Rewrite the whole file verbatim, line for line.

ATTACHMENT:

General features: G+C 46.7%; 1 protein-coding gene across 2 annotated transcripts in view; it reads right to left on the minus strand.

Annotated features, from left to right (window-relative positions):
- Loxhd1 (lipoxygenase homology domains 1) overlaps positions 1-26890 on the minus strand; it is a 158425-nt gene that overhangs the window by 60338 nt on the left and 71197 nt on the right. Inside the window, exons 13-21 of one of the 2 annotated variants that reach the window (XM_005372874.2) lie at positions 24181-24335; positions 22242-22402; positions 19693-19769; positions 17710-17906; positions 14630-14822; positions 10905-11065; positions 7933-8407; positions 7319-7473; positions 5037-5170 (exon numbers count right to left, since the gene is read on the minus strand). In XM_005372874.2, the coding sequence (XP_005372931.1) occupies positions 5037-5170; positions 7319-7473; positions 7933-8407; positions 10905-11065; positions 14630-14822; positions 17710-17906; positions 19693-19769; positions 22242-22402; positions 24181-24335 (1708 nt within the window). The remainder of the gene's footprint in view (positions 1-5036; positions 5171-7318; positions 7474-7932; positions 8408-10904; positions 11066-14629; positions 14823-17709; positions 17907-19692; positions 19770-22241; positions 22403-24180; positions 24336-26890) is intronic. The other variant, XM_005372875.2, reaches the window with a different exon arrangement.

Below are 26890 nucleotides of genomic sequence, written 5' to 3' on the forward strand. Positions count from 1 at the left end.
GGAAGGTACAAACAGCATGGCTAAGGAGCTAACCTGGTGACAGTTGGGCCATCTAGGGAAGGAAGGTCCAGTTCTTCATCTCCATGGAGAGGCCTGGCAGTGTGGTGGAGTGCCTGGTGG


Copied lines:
General features: G+C 46.7%; 1 protein-coding gene across 2 annotated transcripts in view; it reads right to left on the minus strand.

Annotated features, from left to right (window-relative positions):
- Loxhd1 (lipoxygenase homology domains 1) overlaps positions 1-26890 on the minus strand; it is a 158425-nt gene that overhangs the window by 60338 nt on the left and 71197 nt on the right. Inside the window, exons 13-21 of one of the 2 annotated variants that reach the window (XM_005372874.2) lie at positions 24181-24335; positions 22242-22402; positions 19693-19769; positions 17710-17906; positions 14630-14822; positions 10905-11065; positions 7933-8407; positions 7319-7473; positions 5037-5170 (exon numbers count right to left, since the gene is read on the minus strand). In XM_005372874.2, the coding sequence (XP_005372931.1) occupies positions 5037-5170; positions 7319-7473; positions 7933-8407; positions 10905-11065; positions 14630-14822; positions 17710-17906; positions 19693-19769; positions 22242-22402; positions 24181-24335 (1708 nt within the window). The remainder of the gene's footprint in view (positions 1-5036; positions 5171-7318; positions 7474-7932; positions 8408-10904; positions 11066-14629; positions 14823-17709; positions 17907-19692; positions 19770-22241; positions 22403-24180; positions 24336-26890) is intronic. The other variant, XM_005372875.2, reaches the window with a different exon arrangement.

Below are 26890 nucleotides of genomic sequence, written 5' to 3' on the forward strand. Positions count from 1 at the left end.
GGAAGGTACAAACAGCATGGCTAAGGAGCTAACCTGGTGACAGTTGGGCCATCTAGGGAAGGAAGGTCCAGTTCTTCATCTCCATGGAGAGGCCTGGCAGTGTGGTGGAGTGCCTGGTGG